Review Blog

May 21 2012

Shadow Runners by Daniel Blythe

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Shadow Runners series, Book 1. Chicken House, 2012. 243 pp
(Ages: 10-16) In this story we go on a journey into the supernatural with our at times reluctant teenage heroine, Miranda May. Set in a small English seaside town the book is distinctly English in many of its references but still accessible for Australian audiences. The scene is set when Miranda moves to a new town after a family tragedy. It isn't long before strange things start happening, not just around her but also to her. Finding it hard to fit in Miranda is soon torn between two friendship groups, a girl who has similar interests to her, and a mismatched group who seem to know much more about the odd things happening in the town than she does. Soon drawn into their mysterious group Miranda starts to question everything and everyone she knows and is soon caught in the middle of a mission to track down the dangerous shadowy evil that threatens to destroy them all.
Themes of friendship, special abilities and the hidden paranormal activity hiding in dull towns abound in this fast-paced and intelligent book. The last chapter names the group of teens as 'the shadow runners' and sets the scene for a plethora of follow up titles for this new series. I thoroughly enjoyed reading this story especially as it was full of believable teenage voices, wit and banter. This is primarily achieved through the set up of the book as the diary of Miranda which allows for her attitude and personality to shine though in the text.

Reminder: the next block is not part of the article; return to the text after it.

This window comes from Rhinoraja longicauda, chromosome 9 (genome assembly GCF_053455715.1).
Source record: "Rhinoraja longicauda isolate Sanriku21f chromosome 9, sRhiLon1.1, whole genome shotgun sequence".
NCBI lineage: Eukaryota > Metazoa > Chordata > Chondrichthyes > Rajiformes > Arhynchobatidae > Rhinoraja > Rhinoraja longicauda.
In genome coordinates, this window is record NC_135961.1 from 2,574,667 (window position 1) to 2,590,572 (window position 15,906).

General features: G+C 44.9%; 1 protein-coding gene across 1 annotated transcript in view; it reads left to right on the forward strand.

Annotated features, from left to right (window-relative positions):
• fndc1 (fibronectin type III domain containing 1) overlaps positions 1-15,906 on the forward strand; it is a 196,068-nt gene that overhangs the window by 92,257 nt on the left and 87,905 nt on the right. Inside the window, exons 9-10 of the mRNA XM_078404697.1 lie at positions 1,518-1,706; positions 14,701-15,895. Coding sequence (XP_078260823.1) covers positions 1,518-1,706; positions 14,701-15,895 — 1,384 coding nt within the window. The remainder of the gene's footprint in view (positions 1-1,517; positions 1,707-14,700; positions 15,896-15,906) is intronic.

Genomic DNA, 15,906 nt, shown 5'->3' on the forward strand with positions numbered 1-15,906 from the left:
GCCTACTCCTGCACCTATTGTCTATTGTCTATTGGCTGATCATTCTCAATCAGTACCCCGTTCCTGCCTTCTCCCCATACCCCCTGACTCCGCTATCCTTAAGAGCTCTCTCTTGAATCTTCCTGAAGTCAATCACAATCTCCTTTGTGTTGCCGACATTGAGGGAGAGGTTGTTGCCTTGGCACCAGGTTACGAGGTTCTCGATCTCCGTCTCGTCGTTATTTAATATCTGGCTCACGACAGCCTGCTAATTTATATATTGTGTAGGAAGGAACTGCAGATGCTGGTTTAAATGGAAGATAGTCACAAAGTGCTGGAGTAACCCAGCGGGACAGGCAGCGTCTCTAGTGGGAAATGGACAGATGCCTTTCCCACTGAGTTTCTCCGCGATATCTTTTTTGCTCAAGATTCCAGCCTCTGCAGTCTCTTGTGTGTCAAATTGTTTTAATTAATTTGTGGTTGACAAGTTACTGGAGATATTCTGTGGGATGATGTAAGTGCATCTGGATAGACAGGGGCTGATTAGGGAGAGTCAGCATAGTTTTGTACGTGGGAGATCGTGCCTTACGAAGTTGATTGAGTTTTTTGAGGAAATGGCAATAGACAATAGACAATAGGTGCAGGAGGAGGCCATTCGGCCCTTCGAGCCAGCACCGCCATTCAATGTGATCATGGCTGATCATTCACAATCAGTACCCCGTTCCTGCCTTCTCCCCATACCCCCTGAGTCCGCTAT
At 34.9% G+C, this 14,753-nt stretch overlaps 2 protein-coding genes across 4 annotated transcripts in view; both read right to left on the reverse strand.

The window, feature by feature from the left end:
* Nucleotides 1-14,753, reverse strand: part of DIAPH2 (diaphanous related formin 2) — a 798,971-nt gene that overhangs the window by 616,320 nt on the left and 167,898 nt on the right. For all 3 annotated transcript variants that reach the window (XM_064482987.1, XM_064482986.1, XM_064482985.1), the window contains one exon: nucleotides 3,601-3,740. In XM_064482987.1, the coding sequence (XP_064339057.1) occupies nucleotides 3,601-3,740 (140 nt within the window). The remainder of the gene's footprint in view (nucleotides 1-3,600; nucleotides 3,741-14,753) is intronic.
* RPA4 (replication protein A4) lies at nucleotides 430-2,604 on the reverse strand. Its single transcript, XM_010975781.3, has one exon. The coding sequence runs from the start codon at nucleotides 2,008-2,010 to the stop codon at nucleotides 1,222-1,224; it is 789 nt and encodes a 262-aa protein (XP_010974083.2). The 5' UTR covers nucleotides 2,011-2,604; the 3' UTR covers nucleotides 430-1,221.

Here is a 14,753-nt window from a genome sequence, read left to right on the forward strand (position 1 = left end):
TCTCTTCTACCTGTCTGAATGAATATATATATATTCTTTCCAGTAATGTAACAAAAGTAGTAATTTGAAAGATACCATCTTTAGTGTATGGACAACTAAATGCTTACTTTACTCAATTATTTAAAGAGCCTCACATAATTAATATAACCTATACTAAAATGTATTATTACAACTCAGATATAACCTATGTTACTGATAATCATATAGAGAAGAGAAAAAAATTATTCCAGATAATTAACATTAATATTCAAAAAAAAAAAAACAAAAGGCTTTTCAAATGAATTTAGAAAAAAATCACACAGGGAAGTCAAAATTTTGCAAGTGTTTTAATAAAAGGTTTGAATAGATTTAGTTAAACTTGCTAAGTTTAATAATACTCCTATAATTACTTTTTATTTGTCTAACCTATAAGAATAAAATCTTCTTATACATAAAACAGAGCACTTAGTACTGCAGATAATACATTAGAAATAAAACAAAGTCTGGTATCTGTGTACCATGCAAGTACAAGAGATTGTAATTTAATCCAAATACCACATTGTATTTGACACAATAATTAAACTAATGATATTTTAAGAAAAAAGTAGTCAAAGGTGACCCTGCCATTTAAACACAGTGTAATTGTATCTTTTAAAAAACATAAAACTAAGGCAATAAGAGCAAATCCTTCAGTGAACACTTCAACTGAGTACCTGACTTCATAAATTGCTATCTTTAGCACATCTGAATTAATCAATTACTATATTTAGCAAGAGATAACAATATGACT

Although at times corny, implausible and overly exacting in its explanation (perhaps not giving the reader enough credit) the book is engaging and keeps suspense high with many twists, turns and surprises. This story has little or no potential for classroom use but will be enjoyed by younger readers who enjoy supernatural stories set in the everyday world. The very subtle incorporation of a hint of boy-girl adoration and the incorporation of some complex ideas unnecessary for plot understanding make the book appealing to a broad age range.
Nicole Smith-Forrest

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